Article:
The good news is that a healthy lifestyle can ameliorate some of these problems and result in improved physical and mental health for survivors. And, there are specific guidelines for cancer survivors, published by the Society to help survivors learn how to live a healthy lifestyle. One strategy for survivors is to participate in a lifestyle intervention program or study.
Cancer survivors may in fact face unique challenges in overcoming barriers to healthy living. For example, due to the long-term effects of treatment, some survivors may have diminished physical functioning, which could reduce their ability to exercise. But, on the other hand, due to their disease experience, cancer survivors may have additional motivation to make health behavior changes and comply with health guidelines.
Some researchers and clinicians have referred to the cancer experience as a “teachable moment.” That is, the diagnosis of cancer is an opportunity for health care providers to talk to their patients about making health behavior changes. However, much still needs to be done to understand the motivational factors (at the individual, health system, and community levels) for health behavior change among cancer survivors.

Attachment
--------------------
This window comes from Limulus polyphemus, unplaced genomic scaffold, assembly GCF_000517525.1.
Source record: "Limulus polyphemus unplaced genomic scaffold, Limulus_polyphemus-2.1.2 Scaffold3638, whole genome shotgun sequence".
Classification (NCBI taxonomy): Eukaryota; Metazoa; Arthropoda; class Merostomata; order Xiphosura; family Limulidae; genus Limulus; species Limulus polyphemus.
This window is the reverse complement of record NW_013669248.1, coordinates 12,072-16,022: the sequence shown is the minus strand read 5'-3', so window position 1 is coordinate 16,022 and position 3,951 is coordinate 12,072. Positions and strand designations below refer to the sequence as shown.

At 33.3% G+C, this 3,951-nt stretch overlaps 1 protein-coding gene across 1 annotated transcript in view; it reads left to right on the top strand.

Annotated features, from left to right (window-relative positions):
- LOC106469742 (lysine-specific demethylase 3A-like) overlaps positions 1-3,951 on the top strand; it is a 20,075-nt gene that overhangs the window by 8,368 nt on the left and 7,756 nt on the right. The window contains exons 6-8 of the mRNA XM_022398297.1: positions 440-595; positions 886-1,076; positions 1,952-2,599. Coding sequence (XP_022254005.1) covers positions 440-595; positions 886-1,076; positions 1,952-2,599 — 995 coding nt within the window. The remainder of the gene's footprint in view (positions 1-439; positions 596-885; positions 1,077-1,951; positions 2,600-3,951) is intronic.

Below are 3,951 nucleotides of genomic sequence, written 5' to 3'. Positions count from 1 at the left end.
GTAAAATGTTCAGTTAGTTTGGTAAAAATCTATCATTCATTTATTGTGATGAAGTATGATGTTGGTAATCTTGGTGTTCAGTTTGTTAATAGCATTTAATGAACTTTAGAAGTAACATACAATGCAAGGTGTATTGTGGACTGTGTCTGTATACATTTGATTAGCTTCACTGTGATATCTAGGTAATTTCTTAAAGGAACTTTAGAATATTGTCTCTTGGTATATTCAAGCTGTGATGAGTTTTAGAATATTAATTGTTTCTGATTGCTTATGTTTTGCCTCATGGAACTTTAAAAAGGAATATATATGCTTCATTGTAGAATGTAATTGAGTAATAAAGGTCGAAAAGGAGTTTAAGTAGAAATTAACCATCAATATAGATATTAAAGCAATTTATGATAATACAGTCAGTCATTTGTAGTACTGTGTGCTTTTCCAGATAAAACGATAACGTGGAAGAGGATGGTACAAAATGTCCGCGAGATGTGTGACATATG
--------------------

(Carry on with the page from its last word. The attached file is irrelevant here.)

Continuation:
Q. What more research needs to be done to figure out how to help more people employ basic cancer prevention strategies throughout their life?
Alcaraz: We need to figure out how to promote cancer prevention using a more holistic approach. For example, we’re starting to identify how to “bundle” prevention strategies to address multiple behaviors at the same time, but more research is needed on how to do this most effectively.
We also need to learn more about which strategies work best for different populations. And more research is needed to better understand social influences on preventive health behavior.
In addition, a growing area of research seeks to understand how information and communication technology can be used to promote and enhance cancer prevention behavior. We now have virtual communities that are connected through the Internet, smartphones, and social media. These present great opportunities – and some challenges – to reaching people with, and connecting people to, timely and accurate health information and prevention strategies.
Lastly, many effective behavioral change strategies are limited in their reach. Organizations such as the American Cancer Society can play a huge role in disseminating these evidence-based strategies, but more research is needed to identify the best ways to reach people who might benefit from these programs the most.